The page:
Ice cores from high mountain glaciers, stored at Byrd Polar Research Center. Photo by author.
A coral reef in the Red Sea, used to study the effects of the Little Ice Age. Photo: Wiki Commons.
To explore one example briefly. Ice is a productive illustration of the alternative spatial, temporal, and relational modes of thinking possible in a less anthropocentric Anthropocene. Today, as vast chunks of ice detach from Antarctica and high mountain glaciers rapidly retreat, ice is the fragile icon of the climate crisis. But ice also gives us access to an unparalleled natural archive, both in the form of ice cores and in the form of icebergs, which as natural chronometers have recorded the deep history of the planet. These archives remind us that the ebb and flow of ice has shaped the surface of the earth as we know it, and that as interglacial beings, we are subject to the whims of a mass of matter that not only moves, but changes state. But to understand all the facets of the frozen material, Western scientific knowledge-production is not enough. As Julie Cruikshank recounts in Do Glaciers Listen? Local Knowledge, Colonial Encounters, and Social Imagination, to the three First Nation women who are her interlocutors, glaciers “are wilful, sometimes capricious, easily excited by human intemperance but equally placated by quick-witted human responses” (8). How and why glaciers move, and the natural and social stories they tell, are multiple, entangled and complex: we should treat them, and all matter, human or nonhuman, as such.
Liliehöökbreen Glacier, Svalbard. Photo by Author.
By rethinking the meaning of ice, by considering existence at conflicting and complex timescales, and by privileging and being attentive to non-Western epistemologies—which, as Zoe Todd notes, are founded on relationalities that are too often touted as ‘new’ by the West—the Anthropocene can open up to ontological reform, to new systems of governance, and revolutionized modes of knowing (Todd, 2016). The result is a radically different relationship with self, others, and place than that which has underpinned so much of Western thought and society—and justified violent modes of extraction, colonization, and consumption—since the Enlightenment. If freedom, long defined as the liberation of humans from nature, is reconceptualized, the Anthropos of the Anthropocene could be diminished. In humble and thoughtful ways, with an eye to moderation, the idea of the Anthropocene can and should still be consumed.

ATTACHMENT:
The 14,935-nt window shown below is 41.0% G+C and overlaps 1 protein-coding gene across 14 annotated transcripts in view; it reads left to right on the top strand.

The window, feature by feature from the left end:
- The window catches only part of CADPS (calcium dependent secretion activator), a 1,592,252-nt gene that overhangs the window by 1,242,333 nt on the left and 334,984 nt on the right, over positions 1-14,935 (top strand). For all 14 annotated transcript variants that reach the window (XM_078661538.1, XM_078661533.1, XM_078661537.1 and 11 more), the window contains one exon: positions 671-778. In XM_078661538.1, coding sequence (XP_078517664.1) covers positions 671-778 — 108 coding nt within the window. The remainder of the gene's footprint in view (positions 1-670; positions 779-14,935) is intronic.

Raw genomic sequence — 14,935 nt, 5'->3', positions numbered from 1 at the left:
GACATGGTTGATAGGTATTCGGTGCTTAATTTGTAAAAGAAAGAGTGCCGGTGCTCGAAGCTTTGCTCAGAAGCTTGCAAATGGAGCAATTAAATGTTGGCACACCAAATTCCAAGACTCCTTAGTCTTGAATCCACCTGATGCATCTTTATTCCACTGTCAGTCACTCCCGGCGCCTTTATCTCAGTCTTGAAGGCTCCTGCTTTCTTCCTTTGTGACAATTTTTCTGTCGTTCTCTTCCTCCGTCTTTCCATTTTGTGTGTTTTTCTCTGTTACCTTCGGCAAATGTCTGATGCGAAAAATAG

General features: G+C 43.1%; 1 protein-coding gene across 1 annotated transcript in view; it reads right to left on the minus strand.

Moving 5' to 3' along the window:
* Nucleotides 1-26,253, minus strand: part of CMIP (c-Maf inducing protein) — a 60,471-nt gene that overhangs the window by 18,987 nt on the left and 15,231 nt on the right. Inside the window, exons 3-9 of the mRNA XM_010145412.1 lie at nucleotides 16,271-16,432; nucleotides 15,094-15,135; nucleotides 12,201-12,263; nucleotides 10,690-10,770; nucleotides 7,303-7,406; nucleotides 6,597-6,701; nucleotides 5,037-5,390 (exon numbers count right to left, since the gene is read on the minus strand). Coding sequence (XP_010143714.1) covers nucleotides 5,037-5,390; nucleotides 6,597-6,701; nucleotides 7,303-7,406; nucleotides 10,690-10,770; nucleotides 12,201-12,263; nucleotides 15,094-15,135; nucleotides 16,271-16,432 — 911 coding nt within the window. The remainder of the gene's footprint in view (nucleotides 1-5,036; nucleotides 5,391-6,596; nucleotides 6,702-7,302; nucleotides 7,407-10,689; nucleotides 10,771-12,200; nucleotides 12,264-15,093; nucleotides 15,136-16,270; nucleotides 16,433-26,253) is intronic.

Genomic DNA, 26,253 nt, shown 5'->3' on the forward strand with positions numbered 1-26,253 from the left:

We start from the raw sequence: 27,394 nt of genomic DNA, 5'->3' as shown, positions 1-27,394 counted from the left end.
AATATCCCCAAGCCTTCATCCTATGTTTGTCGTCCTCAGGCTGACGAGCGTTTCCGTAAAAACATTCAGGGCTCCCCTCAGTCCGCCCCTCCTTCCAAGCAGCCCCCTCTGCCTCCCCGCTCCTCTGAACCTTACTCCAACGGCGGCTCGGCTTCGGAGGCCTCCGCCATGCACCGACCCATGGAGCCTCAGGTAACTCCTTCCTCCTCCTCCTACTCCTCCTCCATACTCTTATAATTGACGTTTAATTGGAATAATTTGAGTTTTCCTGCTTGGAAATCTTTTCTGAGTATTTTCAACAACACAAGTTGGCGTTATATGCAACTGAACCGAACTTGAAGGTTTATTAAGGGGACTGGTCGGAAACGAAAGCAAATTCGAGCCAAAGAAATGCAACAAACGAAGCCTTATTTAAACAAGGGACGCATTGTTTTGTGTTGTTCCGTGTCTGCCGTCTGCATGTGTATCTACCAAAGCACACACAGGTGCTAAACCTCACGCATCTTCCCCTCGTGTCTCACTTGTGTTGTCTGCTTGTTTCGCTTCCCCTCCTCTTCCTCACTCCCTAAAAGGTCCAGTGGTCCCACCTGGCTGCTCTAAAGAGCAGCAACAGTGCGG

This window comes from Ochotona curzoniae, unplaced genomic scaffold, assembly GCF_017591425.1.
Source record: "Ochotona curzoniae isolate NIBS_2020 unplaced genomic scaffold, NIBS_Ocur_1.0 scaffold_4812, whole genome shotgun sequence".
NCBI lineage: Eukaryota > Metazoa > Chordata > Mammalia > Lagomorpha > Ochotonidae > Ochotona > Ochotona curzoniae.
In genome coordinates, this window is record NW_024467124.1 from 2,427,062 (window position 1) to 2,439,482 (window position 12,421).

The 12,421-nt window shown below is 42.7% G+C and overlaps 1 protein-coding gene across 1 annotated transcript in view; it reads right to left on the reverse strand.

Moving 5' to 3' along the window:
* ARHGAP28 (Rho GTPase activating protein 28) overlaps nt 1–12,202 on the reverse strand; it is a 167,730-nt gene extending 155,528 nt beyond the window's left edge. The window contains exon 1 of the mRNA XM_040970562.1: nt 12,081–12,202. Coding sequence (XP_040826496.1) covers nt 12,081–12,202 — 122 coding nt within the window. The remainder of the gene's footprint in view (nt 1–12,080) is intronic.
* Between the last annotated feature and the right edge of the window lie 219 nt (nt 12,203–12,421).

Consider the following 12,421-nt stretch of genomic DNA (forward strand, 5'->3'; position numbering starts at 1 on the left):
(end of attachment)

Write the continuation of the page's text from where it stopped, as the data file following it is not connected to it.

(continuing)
Andrew, Jane, Mary Kaidonis, and Brain Andrew. “Carbon Tax: Challenging neoliberal solutions to climate change.” Critical Perspectives on Accounting 21 (2010): 611-618.
Chakrabarty, Dipesh. “The Climate of History: Four Theses.” Critical Inquiry 35, no. 2 (January 2009): 197–222.
Cruikshank, Julie. Do Glaciers Listen?: Local Knowledge, Colonial Encounters, and Social Imagination. Vancouver: UBC Press, 2005.
Crutzen, Paul J. and Eugene F. Stoermer. “The ‘Anthropocene,’” Global Change Newsletter 41 (2000): 17-18
Moore, Jason W. Anthropocene Or Capitalocene?: Nature, History, and the Crisis of Capitalism. Oakland, CA : PM Press, 2016.
Snow, Charles Percy. The Two Cultures. London: Cambridge University Press, 2000 .
Todd, Zoe. “An Indigenous Feminist’s Take On The Ontological Turn: ‘Ontology’ Is Just Another Word For Colonialism” Journal of Historical Sociology 29, no. 1 (March 2016): 4–22.
Davis, Heather, and Zoe Todd. “On the Importance of a Date, or Decolonizing the Anthropocene,” ACME: An International Journal for Critical Geographies 2017, 16(4): 761-780.